“He’s a white American. He knows what it sounds like, right?” said Brittany, a graduate student involved in the complaint letter, in an interview with NPR. (She withheld her last name for fear of backlash.) “It was distasteful because you know what it means to people. You know what it sounds like. And you didn’t care how it came off to Black students in your class.”
The incident came just a month into the tenure of Garrett, who had been poached amid much fanfare from the University of Pennsylvania’s Wharton School to lead the business school at USC, his fourth business-school deanship in less than ten years. The 62-year-old Australian native is married to a woman from California, and he previously taught at USC and UCLA.
Soon after receiving the student’s complaints, Garrett suspended Patton from teaching the course, pending a USC investigation. Marshall administrators offered the Black students a host of academic alternatives, including independent research, but they pushed for the professor’s dismissal. This prompted outraged letters from pro-Patton faculty members as well as Chinese students and alumni, leaving the dean beleaguered and the professor in limbo.
It took no time at all for the campus controversy to metastasize into a bitter international debate. The right-wing blog Campus Reform was the first to pick up the story, noting that Patton had “agreed to take a short-term pause.” As the story spread, the university’s response factionalized the campus and stirred negative news coverage of USC worldwide. Even the The Daily Show’s Trevor Noah joined the fray. “Here’s my question for you,” Noah said to Chinese standup Ronny Chieng. “If ‘nèige’ is, like, just a thinking word, then isn’t that confusing to you when you listen to rap music?” To which Chieng deadpanned, “Yeah, to be honest, Trevor, sometimes most rappers sound like they’re really unsure of themselves.”
For most of those caught up in it, the controversy has been no laughing matter. “A lot of the faculty are nervous,” one business professor says. “I might make a verbal miscue—do I lose my job for a mistake? Is this administration going to support me?” An internal survey of 105 professors conducted by Marshall’s faculty council was leaked to the Chronicle of Higher Education. Peppered with emotional words and phrases like “livid,” “betrayed,” “scared of students,” and “scared to teach,” the report showed a loss of confidence in Garrett as a result of the affair.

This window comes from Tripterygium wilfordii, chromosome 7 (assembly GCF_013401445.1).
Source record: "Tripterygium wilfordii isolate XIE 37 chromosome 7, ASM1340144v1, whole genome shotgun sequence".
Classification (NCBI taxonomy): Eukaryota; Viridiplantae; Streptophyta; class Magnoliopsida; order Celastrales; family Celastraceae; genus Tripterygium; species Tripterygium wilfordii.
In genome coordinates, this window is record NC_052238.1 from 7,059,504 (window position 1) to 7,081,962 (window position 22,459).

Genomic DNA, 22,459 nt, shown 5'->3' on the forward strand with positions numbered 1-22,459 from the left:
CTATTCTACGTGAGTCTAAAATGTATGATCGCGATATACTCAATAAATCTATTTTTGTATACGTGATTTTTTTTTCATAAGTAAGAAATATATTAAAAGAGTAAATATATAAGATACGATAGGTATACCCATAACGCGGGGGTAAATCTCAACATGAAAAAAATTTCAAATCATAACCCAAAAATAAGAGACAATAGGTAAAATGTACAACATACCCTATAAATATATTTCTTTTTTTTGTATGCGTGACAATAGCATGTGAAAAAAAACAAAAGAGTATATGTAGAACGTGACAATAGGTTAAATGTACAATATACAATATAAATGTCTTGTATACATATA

Over the weekend of August 21, following a meeting with the aggrieved students, USC initiated a deep review of Patton’s decades at the business school, scrutinizing thousands of student evaluations for signs of his racial or cultural insensitivity. None were found. Some of the claims mentioned in the grievance letter—that Patton had ignored previous complaints and had erased class recordings of the incident—also proved to be untrue. (A university probe found no evidence that the students had attempted to communicate with Patton prior to lodging their complaint.)
The trouble at USC is just the latest manifestation of a much broader battle in academia, where administrators have struggled to balance a newfound commitment to confront racist microaggressions on campus with the imperative for open dialogue and academic freedom. The incident drew hundreds of letters from alumni—many of them Black—who were infuriated by what they saw as the university’s retreat from those principles. On Instagram, a Black member of USC’s class of 2024 called Patton a “scapegoat” and warned that the university’s response would be used to “gaslight” Black students with legitimate grievances. “I’ve already seen people reference this situation and say we blow everything out of proportion, when the majority of us never took issue with this situation in the first place.”
For USC, where more than 22 percent of students are from China, the controversy has had an unexpected consequence. Days after the story broke, the Chinese media jumped on the incident, offended by what they saw as USC’s disparagement of the Chinese language. “U.S. Political Correctness Implicates a Chinese Filler Word” blared a headline in China’s Global Times. On Weibo, China’s Twitter, hashtags about the controversy were shared more than 9 million times.
Ninety-four recent graduates of the MBA program, most of them Chinese, likened the university’s response to the incident to the “spurious accusations against innocent people” that shadowed Mao’s Cultural Revolution.
USC has always been reluctant to offend Chinese sensibilities. Max Nikias, USC’s former president, reportedly scrubbed photos of a historic visit by the Dalai Lama from a contemporary history of the university so as not to anger the Tibetan leader’s opponents in Beijing. International students tend to come from wealthy families that can afford to pay full tuition, and Chinese tuition dollars are an important fiscal pillar of the university.